Posted by & filed under Connections.

My Dadamac work belongs in an environment that seems unfamiliar to many people. That is why I was so pleased to  discover an excellent explanation of “my world” in Jon Husband’s description of “wirearchy”. (See Wonderful word – “Wirearchy” – Thank you Jon Husband).

With the idea of “wirearchy” I have a starting point for a whole range of conversations that I’ve struggled to have in the past.  Someone who does understand wirearchy will be well on the way to understanding me and Dadamac. This post is to make some initial connections between what Jon Husband writes about the “wirearchical world” and what I do there.

Jon Husband defines “wirearchy” as “a dynamic two-way flow of power and authority based on knowledge, trust, credibility and a focus on results, enabled by interconnected people and technology.” (my emphasis).

This idea of flows enabled by interconnected people and technology is an important idea for people to grasp in order to understand Dadamac’s UK-Africa collaborations. Technology (the Internet) is important to us, but it is the enabler of the work, not the focus. I mention the Internet frequently and that is because the work that I have done with projects in Africa has been built on our use of the Internet from the very beginning. The reason I can honestly claim that our work demonstrates a new approach to International Development is because our approach was impossible before the Internet. This contrasts with any long-established institutions in “International Development” which, by definition, have been around for a long time, and have therefore existed longer than the Internet. To established institutions the Internet has been something to add on (or integrate into) pre-existing structures. To us  To us the Internet is what enabled us to come into being. It is “where we belong” and our relationships and “ways of being” reflect that reality.

The exploratory work that I have been doing since 2000 has been based equally in three locations:

  • London (where I live)
  • Other specific locations, especially in Africa (such as the locations where John Dada implements the Fantsuam Foundation projects)
  • “On the Internet” (or “in the cloud”) because that is the natural and only possible “meeting place” for the people involved.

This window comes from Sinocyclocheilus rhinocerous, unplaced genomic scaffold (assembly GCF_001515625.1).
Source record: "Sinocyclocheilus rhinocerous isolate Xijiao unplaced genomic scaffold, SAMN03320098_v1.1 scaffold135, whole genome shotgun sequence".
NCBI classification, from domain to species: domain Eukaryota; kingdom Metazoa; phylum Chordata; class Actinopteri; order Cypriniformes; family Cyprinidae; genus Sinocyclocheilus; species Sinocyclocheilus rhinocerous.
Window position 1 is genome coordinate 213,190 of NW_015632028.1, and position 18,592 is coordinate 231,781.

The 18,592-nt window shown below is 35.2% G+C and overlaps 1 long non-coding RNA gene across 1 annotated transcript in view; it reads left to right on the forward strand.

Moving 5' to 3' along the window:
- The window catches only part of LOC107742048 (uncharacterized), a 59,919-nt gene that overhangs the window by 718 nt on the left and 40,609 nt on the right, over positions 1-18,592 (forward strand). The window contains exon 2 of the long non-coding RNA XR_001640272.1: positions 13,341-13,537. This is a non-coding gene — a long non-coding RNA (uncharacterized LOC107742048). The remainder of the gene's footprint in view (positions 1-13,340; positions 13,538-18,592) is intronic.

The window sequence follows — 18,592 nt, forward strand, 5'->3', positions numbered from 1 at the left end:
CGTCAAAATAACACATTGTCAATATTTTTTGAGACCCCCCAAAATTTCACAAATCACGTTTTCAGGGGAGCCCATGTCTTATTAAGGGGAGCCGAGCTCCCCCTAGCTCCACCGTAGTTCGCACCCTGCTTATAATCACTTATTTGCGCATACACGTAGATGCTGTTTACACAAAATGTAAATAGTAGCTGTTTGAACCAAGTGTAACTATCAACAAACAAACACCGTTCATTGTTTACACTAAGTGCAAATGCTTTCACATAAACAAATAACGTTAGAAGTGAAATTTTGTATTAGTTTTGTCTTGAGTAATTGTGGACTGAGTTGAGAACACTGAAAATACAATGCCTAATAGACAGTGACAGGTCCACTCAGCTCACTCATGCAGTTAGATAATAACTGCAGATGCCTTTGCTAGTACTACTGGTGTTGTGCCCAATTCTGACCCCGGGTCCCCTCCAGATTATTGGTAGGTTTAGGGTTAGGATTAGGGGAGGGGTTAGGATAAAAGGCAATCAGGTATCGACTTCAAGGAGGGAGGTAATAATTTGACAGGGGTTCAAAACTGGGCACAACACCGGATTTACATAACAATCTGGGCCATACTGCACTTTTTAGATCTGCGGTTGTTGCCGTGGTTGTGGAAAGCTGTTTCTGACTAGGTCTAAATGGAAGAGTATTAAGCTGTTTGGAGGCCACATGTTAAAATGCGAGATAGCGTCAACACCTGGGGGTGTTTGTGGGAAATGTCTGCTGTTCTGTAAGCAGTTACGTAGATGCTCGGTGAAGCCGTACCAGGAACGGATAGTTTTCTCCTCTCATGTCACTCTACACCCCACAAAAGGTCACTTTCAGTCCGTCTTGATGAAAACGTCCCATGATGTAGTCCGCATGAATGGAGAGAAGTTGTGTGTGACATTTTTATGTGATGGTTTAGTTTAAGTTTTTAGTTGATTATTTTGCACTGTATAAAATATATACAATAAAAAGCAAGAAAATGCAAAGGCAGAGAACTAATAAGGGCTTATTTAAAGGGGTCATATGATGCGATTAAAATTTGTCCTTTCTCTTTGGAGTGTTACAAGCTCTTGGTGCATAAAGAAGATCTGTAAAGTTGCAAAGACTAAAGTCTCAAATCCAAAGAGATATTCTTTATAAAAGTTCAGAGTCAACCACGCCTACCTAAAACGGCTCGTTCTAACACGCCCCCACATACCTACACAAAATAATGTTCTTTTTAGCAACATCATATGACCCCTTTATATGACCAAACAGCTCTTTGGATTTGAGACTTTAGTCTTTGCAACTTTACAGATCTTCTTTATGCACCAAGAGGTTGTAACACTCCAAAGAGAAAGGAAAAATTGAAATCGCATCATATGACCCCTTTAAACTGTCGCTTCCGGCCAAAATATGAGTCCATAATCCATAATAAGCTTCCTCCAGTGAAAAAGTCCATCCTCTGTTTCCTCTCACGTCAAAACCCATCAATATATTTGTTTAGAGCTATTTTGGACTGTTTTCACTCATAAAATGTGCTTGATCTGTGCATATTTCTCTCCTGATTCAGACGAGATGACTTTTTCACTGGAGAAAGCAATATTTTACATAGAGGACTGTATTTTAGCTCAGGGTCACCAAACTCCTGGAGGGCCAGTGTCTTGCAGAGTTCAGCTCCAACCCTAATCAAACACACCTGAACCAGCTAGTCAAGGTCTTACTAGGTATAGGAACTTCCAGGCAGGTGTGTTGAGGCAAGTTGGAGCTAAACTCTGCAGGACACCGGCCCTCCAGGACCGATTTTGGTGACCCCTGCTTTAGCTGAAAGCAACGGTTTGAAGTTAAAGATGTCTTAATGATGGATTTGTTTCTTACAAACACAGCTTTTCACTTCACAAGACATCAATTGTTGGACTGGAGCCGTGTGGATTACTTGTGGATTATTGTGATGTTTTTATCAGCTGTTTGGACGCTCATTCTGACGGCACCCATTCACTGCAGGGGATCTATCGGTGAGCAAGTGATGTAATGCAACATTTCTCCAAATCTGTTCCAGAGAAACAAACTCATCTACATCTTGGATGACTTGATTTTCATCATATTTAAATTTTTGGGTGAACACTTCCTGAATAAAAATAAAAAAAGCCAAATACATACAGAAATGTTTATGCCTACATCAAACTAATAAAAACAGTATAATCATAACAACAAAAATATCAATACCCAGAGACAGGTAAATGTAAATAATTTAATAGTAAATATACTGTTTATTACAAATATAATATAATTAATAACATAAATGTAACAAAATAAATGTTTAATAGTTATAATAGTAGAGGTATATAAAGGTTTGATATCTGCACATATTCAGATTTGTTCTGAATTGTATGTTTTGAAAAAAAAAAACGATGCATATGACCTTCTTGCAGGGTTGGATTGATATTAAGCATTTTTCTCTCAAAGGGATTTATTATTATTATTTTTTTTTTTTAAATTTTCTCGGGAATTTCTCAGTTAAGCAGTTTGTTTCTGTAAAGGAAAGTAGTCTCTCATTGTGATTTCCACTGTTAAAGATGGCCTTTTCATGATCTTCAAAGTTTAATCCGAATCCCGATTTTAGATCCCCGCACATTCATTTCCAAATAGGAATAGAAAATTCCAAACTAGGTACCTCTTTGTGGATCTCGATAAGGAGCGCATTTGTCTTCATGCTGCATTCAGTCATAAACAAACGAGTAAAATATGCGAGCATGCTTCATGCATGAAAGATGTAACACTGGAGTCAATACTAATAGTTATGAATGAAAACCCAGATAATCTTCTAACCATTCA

In my work the technology is interconnected with the people and with what we are doing together. It enables us to collaborate as interconnected people despite usually being separated by distance. The human connection element is what drives everything.

My involvement with projects in Africa began simply through friends helping friends. My desire to contribute to their projects was based on knowledge of the kind of people my friends in Africa were, and what they were doing to help the people in their communities, and beyond. Both the late Peter Oyawale and John Dada invited me to be involved in their work because of specific knowledge and skills that I had. I knew that they were knowledgeable about what they were doing, and what they wanted to do, and that they were living sacrificial lives in order to achieve the results they had on their hearts. My work in their projects led to my friendships with Elfneh Bariso (working in Ethiopia) and later with Julliet Makhapela (working in Kenya) and realisations of how we could help each other.  From the start knowledge, trust, credibility and a focus on results were solid.

Over the years more people have got involved and the roles in our collaborations have emerged through a dynamic two-way flow of information with neither “side” having any power or authority over the other. Mutual respect and emerging collaborations are natural to us.

We belong naturally in the flat, online “wirearchy’ world, not in the “heirarchy” world. We are intensely local and yet scattered globally. For example the first online group that I ever set up, back in 2004, had over a dozen active participants from four continents less that two weeks after I sent out the first invitations.

Dadamac’s UK-Africa work operates in similar areas of need  to those officially targeted by traditional top-down International Development “interventions”, but not in similar ways.  The starting points are different, the drivers are different and, crucially, our use of disruptive technology, the Internet, is different. This is why our work to date is like a prototype or proof-of-concept for something that, once it reaches a critical mass, could dramatically alter the way that International Development is done.